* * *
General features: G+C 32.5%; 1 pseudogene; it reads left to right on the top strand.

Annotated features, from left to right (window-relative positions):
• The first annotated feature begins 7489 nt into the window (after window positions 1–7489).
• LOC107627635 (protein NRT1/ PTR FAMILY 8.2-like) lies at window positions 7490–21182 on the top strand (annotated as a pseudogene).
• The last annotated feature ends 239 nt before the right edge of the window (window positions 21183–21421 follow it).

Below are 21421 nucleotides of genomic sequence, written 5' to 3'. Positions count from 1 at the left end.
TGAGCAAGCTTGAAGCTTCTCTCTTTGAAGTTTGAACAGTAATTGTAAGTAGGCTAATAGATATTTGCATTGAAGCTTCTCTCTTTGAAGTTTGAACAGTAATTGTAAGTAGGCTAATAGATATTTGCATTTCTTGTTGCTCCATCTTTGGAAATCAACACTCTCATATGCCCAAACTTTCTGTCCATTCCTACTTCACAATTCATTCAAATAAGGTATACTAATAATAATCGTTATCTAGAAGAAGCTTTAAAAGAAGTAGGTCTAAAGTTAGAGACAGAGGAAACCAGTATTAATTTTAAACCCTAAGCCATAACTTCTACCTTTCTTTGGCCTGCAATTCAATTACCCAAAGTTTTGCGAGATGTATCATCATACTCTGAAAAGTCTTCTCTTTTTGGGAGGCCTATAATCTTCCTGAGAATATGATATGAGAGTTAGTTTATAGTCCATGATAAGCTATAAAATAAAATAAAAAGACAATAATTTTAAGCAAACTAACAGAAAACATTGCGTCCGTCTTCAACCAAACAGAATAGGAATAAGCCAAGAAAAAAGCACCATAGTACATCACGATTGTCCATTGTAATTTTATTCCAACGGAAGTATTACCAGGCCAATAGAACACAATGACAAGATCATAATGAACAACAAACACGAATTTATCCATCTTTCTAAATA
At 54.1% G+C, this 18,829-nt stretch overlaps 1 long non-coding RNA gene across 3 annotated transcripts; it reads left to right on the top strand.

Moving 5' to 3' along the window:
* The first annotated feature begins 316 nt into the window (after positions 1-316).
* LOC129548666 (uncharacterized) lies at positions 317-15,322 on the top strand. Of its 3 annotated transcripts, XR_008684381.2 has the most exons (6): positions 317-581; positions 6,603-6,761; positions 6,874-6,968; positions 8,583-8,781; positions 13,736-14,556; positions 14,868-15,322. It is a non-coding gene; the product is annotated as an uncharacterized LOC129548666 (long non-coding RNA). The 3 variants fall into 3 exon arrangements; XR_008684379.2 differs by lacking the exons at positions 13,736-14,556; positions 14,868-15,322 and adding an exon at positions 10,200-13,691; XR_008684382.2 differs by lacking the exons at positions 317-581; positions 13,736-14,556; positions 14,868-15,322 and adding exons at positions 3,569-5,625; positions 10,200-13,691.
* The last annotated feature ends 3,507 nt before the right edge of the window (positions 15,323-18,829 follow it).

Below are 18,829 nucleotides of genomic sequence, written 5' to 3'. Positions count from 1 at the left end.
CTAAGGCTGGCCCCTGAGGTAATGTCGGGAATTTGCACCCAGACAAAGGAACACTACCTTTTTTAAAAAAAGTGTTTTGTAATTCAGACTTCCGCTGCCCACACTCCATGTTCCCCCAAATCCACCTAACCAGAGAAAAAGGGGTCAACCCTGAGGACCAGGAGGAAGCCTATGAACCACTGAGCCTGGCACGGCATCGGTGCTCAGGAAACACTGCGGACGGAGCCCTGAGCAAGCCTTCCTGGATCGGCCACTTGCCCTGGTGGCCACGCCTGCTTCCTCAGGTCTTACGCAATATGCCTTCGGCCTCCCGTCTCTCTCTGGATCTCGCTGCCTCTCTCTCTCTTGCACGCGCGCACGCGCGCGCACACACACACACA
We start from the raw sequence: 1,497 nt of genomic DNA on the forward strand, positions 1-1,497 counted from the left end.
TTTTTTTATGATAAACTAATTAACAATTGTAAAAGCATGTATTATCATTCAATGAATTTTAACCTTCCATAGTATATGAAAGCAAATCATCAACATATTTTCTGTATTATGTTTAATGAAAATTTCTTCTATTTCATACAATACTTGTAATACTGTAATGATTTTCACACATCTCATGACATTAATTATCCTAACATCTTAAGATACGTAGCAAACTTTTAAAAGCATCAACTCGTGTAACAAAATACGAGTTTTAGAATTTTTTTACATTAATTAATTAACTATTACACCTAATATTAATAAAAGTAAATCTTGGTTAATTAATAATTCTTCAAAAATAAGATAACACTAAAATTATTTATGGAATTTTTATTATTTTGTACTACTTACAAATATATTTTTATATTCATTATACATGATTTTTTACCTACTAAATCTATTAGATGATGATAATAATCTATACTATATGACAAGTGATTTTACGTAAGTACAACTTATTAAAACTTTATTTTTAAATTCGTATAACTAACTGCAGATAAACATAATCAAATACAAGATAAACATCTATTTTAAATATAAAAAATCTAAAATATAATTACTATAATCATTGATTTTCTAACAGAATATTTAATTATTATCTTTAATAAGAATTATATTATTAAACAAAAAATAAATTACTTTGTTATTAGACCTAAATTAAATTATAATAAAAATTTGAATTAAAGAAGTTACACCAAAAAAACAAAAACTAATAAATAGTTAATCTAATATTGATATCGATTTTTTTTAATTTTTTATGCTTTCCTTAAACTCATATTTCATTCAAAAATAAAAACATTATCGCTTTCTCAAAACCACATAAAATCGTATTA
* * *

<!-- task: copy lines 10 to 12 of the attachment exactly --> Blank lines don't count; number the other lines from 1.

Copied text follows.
* The first annotated feature begins 316 nt into the window (after positions 1-316).
* LOC129548666 (uncharacterized) lies at positions 317-15,322 on the top strand. Of its 3 annotated transcripts, XR_008684381.2 has the most exons (6): positions 317-581; positions 6,603-6,761; positions 6,874-6,968; positions 8,583-8,781; positions 13,736-14,556; positions 14,868-15,322. It is a non-coding gene; the product is annotated as an uncharacterized LOC129548666 (long non-coding RNA). The 3 variants fall into 3 exon arrangements; XR_008684379.2 differs by lacking the exons at positions 13,736-14,556; positions 14,868-15,322 and adding an exon at positions 10,200-13,691; XR_008684382.2 differs by lacking the exons at positions 317-581; positions 13,736-14,556; positions 14,868-15,322 and adding exons at positions 3,569-5,625; positions 10,200-13,691.
* The last annotated feature ends 3,507 nt before the right edge of the window (positions 15,323-18,829 follow it).